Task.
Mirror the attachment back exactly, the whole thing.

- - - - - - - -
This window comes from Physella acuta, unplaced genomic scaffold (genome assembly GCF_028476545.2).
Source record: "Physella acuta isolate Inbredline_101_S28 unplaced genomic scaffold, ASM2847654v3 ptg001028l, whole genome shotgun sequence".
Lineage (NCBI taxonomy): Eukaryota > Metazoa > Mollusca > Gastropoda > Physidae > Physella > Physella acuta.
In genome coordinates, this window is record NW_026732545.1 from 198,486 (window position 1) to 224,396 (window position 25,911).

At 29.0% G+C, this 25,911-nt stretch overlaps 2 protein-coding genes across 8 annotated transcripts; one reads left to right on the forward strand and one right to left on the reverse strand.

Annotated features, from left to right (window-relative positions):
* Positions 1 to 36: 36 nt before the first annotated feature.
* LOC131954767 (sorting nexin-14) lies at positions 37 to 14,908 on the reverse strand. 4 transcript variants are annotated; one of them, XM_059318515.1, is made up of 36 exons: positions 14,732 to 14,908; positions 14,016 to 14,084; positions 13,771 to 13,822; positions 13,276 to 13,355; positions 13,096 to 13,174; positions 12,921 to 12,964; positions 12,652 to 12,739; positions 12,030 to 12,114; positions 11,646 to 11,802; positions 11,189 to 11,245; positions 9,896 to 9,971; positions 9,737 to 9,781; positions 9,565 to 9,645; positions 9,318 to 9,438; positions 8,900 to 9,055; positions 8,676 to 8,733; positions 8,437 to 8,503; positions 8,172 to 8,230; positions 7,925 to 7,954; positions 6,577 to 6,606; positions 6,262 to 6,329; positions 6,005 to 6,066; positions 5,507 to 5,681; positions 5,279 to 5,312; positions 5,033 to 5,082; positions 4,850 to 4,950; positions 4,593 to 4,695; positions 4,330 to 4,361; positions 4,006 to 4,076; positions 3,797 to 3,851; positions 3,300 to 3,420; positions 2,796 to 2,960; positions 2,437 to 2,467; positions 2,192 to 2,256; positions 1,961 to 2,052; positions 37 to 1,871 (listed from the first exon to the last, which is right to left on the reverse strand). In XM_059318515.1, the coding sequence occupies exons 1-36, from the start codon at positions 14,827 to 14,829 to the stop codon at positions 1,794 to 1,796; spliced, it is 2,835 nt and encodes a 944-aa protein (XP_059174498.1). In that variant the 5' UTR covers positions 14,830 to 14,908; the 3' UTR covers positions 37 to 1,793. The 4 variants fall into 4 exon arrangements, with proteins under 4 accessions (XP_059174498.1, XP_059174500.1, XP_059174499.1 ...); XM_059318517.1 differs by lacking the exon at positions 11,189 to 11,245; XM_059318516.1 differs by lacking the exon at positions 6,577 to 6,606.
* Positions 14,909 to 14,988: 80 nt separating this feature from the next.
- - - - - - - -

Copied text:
This window comes from Physella acuta, unplaced genomic scaffold (genome assembly GCF_028476545.2).
Source record: "Physella acuta isolate Inbredline_101_S28 unplaced genomic scaffold, ASM2847654v3 ptg001028l, whole genome shotgun sequence".
Lineage (NCBI taxonomy): Eukaryota > Metazoa > Mollusca > Gastropoda > Physidae > Physella > Physella acuta.
In genome coordinates, this window is record NW_026732545.1 from 198,486 (window position 1) to 224,396 (window position 25,911).

At 29.0% G+C, this 25,911-nt stretch overlaps 2 protein-coding genes across 8 annotated transcripts; one reads left to right on the forward strand and one right to left on the reverse strand.

Annotated features, from left to right (window-relative positions):
* Positions 1 to 36: 36 nt before the first annotated feature.
* LOC131954767 (sorting nexin-14) lies at positions 37 to 14,908 on the reverse strand. 4 transcript variants are annotated; one of them, XM_059318515.1, is made up of 36 exons: positions 14,732 to 14,908; positions 14,016 to 14,084; positions 13,771 to 13,822; positions 13,276 to 13,355; positions 13,096 to 13,174; positions 12,921 to 12,964; positions 12,652 to 12,739; positions 12,030 to 12,114; positions 11,646 to 11,802; positions 11,189 to 11,245; positions 9,896 to 9,971; positions 9,737 to 9,781; positions 9,565 to 9,645; positions 9,318 to 9,438; positions 8,900 to 9,055; positions 8,676 to 8,733; positions 8,437 to 8,503; positions 8,172 to 8,230; positions 7,925 to 7,954; positions 6,577 to 6,606; positions 6,262 to 6,329; positions 6,005 to 6,066; positions 5,507 to 5,681; positions 5,279 to 5,312; positions 5,033 to 5,082; positions 4,850 to 4,950; positions 4,593 to 4,695; positions 4,330 to 4,361; positions 4,006 to 4,076; positions 3,797 to 3,851; positions 3,300 to 3,420; positions 2,796 to 2,960; positions 2,437 to 2,467; positions 2,192 to 2,256; positions 1,961 to 2,052; positions 37 to 1,871 (listed from the first exon to the last, which is right to left on the reverse strand). In XM_059318515.1, the coding sequence occupies exons 1-36, from the start codon at positions 14,827 to 14,829 to the stop codon at positions 1,794 to 1,796; spliced, it is 2,835 nt and encodes a 944-aa protein (XP_059174498.1). In that variant the 5' UTR covers positions 14,830 to 14,908; the 3' UTR covers positions 37 to 1,793. The 4 variants fall into 4 exon arrangements, with proteins under 4 accessions (XP_059174498.1, XP_059174500.1, XP_059174499.1 ...); XM_059318517.1 differs by lacking the exon at positions 11,189 to 11,245; XM_059318516.1 differs by lacking the exon at positions 6,577 to 6,606.
* Positions 14,909 to 14,988: 80 nt separating this feature from the next.